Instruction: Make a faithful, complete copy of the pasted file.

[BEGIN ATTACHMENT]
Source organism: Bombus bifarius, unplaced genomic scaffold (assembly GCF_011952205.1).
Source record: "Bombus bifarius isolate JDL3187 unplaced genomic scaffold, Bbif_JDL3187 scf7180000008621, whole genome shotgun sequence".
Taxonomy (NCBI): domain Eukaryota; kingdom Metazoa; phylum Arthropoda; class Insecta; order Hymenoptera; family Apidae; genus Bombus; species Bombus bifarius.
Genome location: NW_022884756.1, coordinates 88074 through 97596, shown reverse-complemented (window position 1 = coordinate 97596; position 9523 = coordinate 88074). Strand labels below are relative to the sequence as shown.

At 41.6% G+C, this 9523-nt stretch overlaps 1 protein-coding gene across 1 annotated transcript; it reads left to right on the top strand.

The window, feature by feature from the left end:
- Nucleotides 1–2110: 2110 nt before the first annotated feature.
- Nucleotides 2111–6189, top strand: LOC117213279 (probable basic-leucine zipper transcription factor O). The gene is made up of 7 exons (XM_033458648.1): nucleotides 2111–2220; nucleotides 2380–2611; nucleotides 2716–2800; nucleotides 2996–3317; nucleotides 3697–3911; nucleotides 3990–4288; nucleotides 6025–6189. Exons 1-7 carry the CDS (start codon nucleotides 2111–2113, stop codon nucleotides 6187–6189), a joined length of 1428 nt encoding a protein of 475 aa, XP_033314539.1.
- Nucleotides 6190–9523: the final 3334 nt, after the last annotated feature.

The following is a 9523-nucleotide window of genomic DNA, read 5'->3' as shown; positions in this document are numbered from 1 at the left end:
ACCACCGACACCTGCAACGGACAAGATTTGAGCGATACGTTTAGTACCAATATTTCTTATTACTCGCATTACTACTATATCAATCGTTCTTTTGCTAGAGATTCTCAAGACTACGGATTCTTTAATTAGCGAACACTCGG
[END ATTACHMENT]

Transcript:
Source organism: Bombus bifarius, unplaced genomic scaffold (assembly GCF_011952205.1).
Source record: "Bombus bifarius isolate JDL3187 unplaced genomic scaffold, Bbif_JDL3187 scf7180000008621, whole genome shotgun sequence".
Taxonomy (NCBI): domain Eukaryota; kingdom Metazoa; phylum Arthropoda; class Insecta; order Hymenoptera; family Apidae; genus Bombus; species Bombus bifarius.
Genome location: NW_022884756.1, coordinates 88074 through 97596, shown reverse-complemented (window position 1 = coordinate 97596; position 9523 = coordinate 88074). Strand labels below are relative to the sequence as shown.

At 41.6% G+C, this 9523-nt stretch overlaps 1 protein-coding gene across 1 annotated transcript; it reads left to right on the top strand.

The window, feature by feature from the left end:
- Nucleotides 1–2110: 2110 nt before the first annotated feature.
- Nucleotides 2111–6189, top strand: LOC117213279 (probable basic-leucine zipper transcription factor O). The gene is made up of 7 exons (XM_033458648.1): nucleotides 2111–2220; nucleotides 2380–2611; nucleotides 2716–2800; nucleotides 2996–3317; nucleotides 3697–3911; nucleotides 3990–4288; nucleotides 6025–6189. Exons 1-7 carry the CDS (start codon nucleotides 2111–2113, stop codon nucleotides 6187–6189), a joined length of 1428 nt encoding a protein of 475 aa, XP_033314539.1.
- Nucleotides 6190–9523: the final 3334 nt, after the last annotated feature.

The following is a 9523-nucleotide window of genomic DNA, read 5'->3' as shown; positions in this document are numbered from 1 at the left end:
ACCACCGACACCTGCAACGGACAAGATTTGAGCGATACGTTTAGTACCAATATTTCTTATTACTCGCATTACTACTATATCAATCGTTCTTTTGCTAGAGATTCTCAAGACTACGGATTCTTTAATTAGCGAACACTCGG